to lay in a conical or other pile; to make into a large pile; as, to stack hay, cornstalks, or grain; to stack or place wood
Origin: [Icel. stakkr; akin to Sw. stack, Dan. stak. Cf. Stake.]
In computer science, a stack is a particular kind of abstract data type or collection in which the principal operations on the collection are the addition of an entity to the collection, known as push and removal of an entity, known as pop. The relation between the push and pop operations is such that the stack is a Last-In-First-Out data structure. In a LIFO data structure, the last element added to the structure must be the first one to be removed. This is equivalent to the requirement that, considered as a linear data structure, or more abstractly a sequential collection, the push and pop operations occur only at one end of the structure, referred to as the top of the stack. Often a peek or top operation is also implemented, returning the value of the top element without removing it. A stack may be implemented to have a bounded capacity. If the stack is full and does not contain enough space to accept an entity to be pushed, the stack is then considered to be in an overflow state. The pop operation removes an item from the top of the stack. A pop either reveals previously concealed items or results in an empty stack, but, if the stack is empty, it goes into underflow state, which means no items are present in stack to be removed.
Chambers 20th Century Dictionary
stak, n. a large pile of bay, corn, wood, &c.: a number of chimneys standing together: a pyramid formed by a number of muskets with fixed bayonets interlocked and the stocks spread widely apart.—v.t. to pile into a stack: to make up cards for cheating.—ns. Stack′-stand, a frame of wood, iron, or stone, supported on short props, for building a stack upon; Stack′yard, a yard for stacks. [Scand.; Ice. stakkr, a stack of hay.]
The New Hacker's Dictionary
The set of things a person has to do in the future. One speaks of the next project to be attacked as having risen to the top of the stack. “I'm afraid I've got real work to do, so this'll have to be pushed way down on my stack.” “I haven't done it yet because every time I pop my stack something new gets pushed.” If you are interrupted several times in the middle of a conversation, “My stack overflowed” means “I forget what we were talking about.” The implication is that more items were pushed onto the stack than could be remembered, so the least recent items were lost. The usual physical example of a stack is to be found in a cafeteria: a pile of plates or trays sitting on a spring in a well, so that when you put one on the top they all sink down, and when you take one off the top the rest spring up a bit. See also push and pop.(The Art of Computer Programming, second edition, vol. 1, p. 236) says:Many people who realized the importance of stacks and queues independently have given other names to these structures: stacks have been called push-down lists, reversion storages, cellars, nesting stores, piles, last-in-first-out (“LIFO”) lists, and even yo-yo lists! The term “stack” was originally coined by Edsger Dijkstra, who was quite proud of it.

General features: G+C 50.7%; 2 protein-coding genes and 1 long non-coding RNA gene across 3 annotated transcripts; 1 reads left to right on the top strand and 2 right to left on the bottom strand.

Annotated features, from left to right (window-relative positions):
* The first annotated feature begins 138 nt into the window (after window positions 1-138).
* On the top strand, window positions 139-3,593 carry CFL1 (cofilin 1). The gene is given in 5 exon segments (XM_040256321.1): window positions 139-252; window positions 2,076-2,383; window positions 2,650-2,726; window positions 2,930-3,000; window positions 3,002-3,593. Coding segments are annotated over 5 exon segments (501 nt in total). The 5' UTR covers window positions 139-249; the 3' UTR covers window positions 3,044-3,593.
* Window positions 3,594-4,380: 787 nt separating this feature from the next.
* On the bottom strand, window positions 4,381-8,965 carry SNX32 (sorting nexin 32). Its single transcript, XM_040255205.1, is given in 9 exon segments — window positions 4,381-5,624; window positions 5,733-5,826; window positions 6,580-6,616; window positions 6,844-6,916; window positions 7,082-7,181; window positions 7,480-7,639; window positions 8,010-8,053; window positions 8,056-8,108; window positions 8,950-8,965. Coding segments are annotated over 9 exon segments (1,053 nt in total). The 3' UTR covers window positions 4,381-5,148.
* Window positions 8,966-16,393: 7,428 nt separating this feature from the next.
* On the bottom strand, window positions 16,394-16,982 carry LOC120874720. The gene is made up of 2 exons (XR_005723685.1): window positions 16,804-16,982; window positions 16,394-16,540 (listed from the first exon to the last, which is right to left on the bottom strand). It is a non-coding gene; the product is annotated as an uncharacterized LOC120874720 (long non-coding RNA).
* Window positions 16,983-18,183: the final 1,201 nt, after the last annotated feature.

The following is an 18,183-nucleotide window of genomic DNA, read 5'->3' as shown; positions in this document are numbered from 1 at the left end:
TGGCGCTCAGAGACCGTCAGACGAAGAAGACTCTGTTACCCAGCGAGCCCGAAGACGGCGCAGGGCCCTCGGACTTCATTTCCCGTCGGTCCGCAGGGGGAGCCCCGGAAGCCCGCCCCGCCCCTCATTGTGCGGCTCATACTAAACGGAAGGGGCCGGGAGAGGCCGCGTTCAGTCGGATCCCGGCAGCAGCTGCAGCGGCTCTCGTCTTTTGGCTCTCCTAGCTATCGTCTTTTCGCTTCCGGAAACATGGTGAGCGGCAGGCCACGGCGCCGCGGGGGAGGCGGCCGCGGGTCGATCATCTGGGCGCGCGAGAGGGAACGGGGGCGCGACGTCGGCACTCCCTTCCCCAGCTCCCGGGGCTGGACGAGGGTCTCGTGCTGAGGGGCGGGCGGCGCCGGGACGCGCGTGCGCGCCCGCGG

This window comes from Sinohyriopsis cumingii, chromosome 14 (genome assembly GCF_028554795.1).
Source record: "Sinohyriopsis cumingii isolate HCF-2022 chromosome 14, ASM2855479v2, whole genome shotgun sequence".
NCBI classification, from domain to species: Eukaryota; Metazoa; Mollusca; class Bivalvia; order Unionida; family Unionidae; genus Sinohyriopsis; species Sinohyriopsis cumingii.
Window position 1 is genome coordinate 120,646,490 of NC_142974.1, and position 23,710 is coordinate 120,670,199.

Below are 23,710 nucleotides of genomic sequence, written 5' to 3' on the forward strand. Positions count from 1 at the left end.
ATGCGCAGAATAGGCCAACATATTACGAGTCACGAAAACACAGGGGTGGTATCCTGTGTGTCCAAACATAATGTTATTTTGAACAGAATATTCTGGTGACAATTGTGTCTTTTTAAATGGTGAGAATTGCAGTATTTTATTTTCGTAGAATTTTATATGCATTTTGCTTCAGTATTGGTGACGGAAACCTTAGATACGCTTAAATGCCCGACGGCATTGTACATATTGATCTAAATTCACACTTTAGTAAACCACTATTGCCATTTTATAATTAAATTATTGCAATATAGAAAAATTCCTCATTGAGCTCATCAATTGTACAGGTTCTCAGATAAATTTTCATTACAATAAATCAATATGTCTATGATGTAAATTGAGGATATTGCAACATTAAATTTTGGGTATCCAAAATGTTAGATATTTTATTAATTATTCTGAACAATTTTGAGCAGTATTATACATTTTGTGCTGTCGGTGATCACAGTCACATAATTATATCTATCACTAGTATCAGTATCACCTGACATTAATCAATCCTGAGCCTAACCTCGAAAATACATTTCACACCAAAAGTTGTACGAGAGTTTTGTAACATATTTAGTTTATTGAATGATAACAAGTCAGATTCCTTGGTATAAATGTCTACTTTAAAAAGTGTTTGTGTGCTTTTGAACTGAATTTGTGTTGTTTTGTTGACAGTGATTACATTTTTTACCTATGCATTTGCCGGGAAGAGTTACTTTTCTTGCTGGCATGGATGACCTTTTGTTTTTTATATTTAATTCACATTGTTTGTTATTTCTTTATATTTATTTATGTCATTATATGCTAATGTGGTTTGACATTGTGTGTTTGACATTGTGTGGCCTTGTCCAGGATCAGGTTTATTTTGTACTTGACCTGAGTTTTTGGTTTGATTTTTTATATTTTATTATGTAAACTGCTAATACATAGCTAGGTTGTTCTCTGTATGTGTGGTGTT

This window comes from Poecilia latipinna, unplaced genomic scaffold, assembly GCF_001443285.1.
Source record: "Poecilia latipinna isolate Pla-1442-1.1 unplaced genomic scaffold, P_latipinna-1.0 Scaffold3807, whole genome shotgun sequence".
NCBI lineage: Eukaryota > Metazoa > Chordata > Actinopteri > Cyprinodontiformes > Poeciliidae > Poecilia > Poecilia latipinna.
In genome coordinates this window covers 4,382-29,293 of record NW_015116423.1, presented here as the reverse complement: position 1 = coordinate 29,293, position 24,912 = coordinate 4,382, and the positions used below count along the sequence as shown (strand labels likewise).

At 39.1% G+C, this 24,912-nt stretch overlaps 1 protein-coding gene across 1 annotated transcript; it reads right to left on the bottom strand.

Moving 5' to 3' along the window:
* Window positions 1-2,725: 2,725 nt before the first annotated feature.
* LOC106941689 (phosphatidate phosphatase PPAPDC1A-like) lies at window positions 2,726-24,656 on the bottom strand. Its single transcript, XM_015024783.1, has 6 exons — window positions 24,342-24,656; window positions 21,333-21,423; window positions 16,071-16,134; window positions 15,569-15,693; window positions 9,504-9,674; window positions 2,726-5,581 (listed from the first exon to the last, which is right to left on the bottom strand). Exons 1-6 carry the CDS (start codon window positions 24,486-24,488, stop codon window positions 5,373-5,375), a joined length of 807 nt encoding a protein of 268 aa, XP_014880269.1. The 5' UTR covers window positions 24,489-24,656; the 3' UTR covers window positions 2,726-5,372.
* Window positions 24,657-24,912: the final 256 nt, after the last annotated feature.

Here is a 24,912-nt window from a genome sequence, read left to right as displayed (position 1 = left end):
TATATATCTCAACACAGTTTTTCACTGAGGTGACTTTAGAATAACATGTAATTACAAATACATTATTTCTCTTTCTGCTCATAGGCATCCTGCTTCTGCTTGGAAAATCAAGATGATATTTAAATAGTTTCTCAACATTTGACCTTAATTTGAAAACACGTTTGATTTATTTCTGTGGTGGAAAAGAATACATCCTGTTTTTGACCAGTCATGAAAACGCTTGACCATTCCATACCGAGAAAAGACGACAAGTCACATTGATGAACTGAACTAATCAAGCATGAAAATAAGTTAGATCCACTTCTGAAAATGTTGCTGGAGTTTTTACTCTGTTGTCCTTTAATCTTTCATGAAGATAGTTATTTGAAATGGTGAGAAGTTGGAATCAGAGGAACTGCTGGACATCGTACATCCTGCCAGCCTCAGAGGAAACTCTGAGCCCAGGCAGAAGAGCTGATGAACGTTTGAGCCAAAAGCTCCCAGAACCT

An orderly layout or arrangement.
The hay was put into a stack in the field to ensure the farmer could then gather it in efficiently in sequence.
To place in an orderly layout or arrangement.
The teacher said to stack the chairs against the wall when the assembly was finished as the PE class was about to start.
Song lyrics by stack -- Explore a large variety of song lyrics performed by stack on the Lyrics.com website.
The numerical value of stack in Chaldean Numerology is: 4
The numerical value of stack in Pythagorean Numerology is: 9
Images & Illustrations of stack
Translations for stack
From our Multilingual Translation Dictionary
- Stapel, StapelspeicherGerman
- apilar, pilaSpanish
- pino, keko, kasa, läjä, pinotaFinnish
- pile, empilerFrench
- cruach, gnìomhScottish Gaelic
- troðröð, stafli, hlaðiIcelandic
- accatastare, pilaItalian
- 塚, スタックJapanese
- whakaapaapa, whakaputu, whakapipiMāori
- stapel, stapelen, opstapelenDutch
- stos, sterta, stertowaćPolish
- pirway, pirwaQuechua
- stivă, căpiță, stivuiRomanian
- стопка, стек, кипа, стогRussian